Later, after I was born and was old enough to appreciate and enjoy his visits, he was on winter ice patrol in the frigid and turbulent North Atlantic. When a Scandinavian vessel went missing, he and his shipmates were on search and rescue in sixty foot seas, an effort which quickly changed to recovery since survival in those conditions was impossible for long. When his ship came in for liberty, it was to his home port on the Elizabeth River since she was assigned to the First Coast Guard District, headquartered in Portsmouth, just across from Norfolk.
I remember my dad went down to the ferry dock to pick him up as he walked off the ferry from Norfolk. He arrived at our home dressed in winter Coast Guard uniform, complete with the traditional pea jacket. When it was removed, he had a chest full of medals which I had many questions about and over the next few days of his visit he patiently answered them all. He had a tough time with balance, for after extended duty in waters with huge waves, it took time to readjust to a non-moving surface.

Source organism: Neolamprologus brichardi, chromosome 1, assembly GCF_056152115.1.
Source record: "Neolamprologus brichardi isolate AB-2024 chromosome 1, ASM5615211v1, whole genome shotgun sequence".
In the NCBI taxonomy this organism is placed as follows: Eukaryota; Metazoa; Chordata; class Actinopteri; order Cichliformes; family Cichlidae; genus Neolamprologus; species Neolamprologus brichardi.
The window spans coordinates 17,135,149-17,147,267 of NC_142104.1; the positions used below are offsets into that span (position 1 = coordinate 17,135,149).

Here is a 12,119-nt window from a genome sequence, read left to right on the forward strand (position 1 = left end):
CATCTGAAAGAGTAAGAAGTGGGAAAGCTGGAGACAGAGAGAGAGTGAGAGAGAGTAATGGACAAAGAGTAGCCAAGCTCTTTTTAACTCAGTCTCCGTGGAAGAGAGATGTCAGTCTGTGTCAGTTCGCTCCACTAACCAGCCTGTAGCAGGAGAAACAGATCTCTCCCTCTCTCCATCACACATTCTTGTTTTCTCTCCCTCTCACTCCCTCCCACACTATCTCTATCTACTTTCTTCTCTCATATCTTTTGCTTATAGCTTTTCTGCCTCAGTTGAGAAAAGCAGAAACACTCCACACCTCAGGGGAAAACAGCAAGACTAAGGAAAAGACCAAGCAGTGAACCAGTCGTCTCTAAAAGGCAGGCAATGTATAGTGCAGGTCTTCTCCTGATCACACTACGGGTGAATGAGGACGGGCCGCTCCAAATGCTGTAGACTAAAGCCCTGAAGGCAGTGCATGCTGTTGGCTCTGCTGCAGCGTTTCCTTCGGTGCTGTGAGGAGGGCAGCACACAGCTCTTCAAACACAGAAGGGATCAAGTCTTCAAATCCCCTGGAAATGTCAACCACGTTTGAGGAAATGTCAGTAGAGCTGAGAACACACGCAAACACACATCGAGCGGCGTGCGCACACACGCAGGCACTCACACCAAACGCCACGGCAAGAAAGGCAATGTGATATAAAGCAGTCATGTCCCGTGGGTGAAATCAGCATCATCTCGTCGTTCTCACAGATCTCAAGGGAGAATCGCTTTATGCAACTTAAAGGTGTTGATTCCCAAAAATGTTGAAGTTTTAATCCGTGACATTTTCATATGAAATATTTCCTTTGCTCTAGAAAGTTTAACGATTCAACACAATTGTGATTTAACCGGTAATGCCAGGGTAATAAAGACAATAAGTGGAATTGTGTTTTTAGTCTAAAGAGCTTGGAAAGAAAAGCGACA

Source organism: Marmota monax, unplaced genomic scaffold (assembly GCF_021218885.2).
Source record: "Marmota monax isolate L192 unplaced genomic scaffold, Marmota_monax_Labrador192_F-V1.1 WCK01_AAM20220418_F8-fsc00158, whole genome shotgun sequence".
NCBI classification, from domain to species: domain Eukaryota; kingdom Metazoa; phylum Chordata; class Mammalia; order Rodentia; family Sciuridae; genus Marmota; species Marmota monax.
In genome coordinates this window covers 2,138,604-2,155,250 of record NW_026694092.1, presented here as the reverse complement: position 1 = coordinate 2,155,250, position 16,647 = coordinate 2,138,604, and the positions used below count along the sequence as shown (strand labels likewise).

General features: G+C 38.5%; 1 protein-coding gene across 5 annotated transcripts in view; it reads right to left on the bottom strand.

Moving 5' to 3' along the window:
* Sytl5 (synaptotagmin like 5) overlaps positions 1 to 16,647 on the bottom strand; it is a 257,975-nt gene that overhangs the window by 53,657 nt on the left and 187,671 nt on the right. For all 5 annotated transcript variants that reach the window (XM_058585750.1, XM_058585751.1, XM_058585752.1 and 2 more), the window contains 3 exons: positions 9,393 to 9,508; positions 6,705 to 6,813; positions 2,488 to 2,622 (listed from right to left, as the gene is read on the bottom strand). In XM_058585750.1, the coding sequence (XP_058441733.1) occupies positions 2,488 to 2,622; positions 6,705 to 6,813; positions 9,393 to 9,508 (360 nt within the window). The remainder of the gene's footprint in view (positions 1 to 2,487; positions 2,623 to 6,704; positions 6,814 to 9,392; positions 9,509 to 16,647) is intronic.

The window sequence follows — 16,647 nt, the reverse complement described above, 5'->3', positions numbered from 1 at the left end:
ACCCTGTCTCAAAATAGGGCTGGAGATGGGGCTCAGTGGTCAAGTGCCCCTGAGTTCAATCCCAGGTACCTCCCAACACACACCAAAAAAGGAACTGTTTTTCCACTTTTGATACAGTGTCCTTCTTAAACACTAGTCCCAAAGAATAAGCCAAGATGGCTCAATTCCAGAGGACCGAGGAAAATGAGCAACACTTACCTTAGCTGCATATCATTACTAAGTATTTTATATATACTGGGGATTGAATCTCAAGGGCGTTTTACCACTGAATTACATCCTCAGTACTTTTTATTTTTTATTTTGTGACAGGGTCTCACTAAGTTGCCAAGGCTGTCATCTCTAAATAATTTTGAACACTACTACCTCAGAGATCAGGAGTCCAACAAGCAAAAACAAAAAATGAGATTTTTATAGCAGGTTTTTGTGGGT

The morning after arrival as he sorted out his sea bag, he surprised me with a pea jacket and Coast Guard cap that was just my size. I was so excited I wore it wherever I went for quite some time. I also rushed home every day after school (I was in first grade) and sat on our enclosed sun porch with him while he relaxed in an easy chair and watched Westerns on TV. He loved them, especially Gabby Hayes. Uncle Burr also told me about fighting those big waves and how his duty as Damage Control Chief kept him busy in weather like that.
I also remember asking him about the war and he just looked very sad. He showed me on our globe where he had been but would comment no further. Even a little boy could understand that he didn't want to talk about it. And while he was very strong and courageous, he was a small, but wiry man who spoke softly. It was clear that he and Mom were really close and my dad liked him a lot. I looked up to him as a hero.
As I got older and he finished his service, we didn't see him very often as he moved to Texas and became part-owner of a shrimping business with a couple of older brothers. But on the occasions that he came to visit his homeland on the Outer Banks in the summer, we'd see him again and he would tell stories about growing up with Mom. They have made great memories and taught me a lot about how Mom had been quite the tomboy.
So, here's to a great Coast Guardsman, an American patriot and a man who was as brave as ever I've seen. And I'm proud to say that this Man of the Sea, who would always carry out his duties fully and with expertise, regardless of the conditions, was my uncle. May you Rest in Peace, Uncle Burr, and always have fair winds and following seas in the hereafter. Semper Paratus!